A Chinese moon probe housing various kinds of plant seeds and biomaterial has alerted its keepers that its first seeds have begun to sprout. The cotton-seed sprouts are the first biological matter ever grown on the moon, and it prompts the question: Why cotton? And: Will the cotton be used to make a signature line of space clothes?
The moon lander, Chang’e 4, also contains potato, rapeseed, and rockcress seeds, as well as yeast and fruit fly eggs, all of which are part of a sealed mini biosphere experiment designed to test plant and animal respiration. (None of the other seeds have sprouted yet, and no word on what the fruit fly eggs are doing.)
As the BBC notes, while plants have been grown on the International Space Station (including zinnias, lettuce, and sunflowers), they’ve never before been grown on the moon, and this development means that “astronauts could potentially harvest their own food in space.”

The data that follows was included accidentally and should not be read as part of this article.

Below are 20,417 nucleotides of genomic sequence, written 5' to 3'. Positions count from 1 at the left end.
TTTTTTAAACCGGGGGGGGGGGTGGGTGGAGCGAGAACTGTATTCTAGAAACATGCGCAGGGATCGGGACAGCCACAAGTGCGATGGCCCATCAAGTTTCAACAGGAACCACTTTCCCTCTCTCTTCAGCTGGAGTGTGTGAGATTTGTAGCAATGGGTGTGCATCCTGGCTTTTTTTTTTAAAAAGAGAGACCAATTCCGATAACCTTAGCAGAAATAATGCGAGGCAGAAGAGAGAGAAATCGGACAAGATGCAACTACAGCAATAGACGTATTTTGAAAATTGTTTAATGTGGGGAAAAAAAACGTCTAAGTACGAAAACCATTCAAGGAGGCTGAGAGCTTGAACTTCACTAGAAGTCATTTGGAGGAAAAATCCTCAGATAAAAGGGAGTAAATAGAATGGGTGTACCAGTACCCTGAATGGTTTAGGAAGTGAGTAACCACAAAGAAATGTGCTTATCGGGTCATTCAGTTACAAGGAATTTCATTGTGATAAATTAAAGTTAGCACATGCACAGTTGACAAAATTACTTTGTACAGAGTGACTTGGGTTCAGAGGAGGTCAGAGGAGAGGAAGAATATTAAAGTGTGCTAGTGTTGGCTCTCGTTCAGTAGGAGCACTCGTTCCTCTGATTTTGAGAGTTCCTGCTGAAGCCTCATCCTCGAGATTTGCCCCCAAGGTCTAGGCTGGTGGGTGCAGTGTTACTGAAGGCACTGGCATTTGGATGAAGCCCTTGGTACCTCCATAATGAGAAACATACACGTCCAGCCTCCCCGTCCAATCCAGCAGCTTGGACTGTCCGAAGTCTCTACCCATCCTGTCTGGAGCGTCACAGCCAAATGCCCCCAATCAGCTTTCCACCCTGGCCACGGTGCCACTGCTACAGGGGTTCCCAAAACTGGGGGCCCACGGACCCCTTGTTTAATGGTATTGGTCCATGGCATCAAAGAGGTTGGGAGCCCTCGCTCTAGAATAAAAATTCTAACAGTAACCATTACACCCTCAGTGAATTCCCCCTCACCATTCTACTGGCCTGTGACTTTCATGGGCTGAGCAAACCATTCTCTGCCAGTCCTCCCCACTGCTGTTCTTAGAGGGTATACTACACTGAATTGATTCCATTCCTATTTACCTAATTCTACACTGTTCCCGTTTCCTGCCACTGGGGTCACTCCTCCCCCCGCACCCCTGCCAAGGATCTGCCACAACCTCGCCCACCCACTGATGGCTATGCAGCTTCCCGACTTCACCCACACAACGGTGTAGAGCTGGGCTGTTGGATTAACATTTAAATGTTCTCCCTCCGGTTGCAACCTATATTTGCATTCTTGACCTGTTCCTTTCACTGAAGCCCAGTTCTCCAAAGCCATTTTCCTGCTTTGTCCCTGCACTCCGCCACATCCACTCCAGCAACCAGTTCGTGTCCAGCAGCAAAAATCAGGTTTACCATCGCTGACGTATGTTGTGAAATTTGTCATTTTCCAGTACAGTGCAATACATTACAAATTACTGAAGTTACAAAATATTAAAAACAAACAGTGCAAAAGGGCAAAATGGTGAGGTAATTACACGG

And, presumably, their own clothing material and makeup removal balls.
While some are apparently worried that this biosphere would “contaminate” the moon, the BBC also notes that “it’s worth reiterating that there are already nearly 100 bags of human waste on the Moon left behind by the Apollo astronauts.” Right on.
The next full moon, by the way, will be this coming Monday, January 21, and because it’ll also be a total lunar eclipse, the occurrence will be known as a Super Blood Wolf Moon. It remains to be seen what effect the SBWM will have on the cotton sprouts, but it will probably be cool and frightening.
Update: The sprouts have died.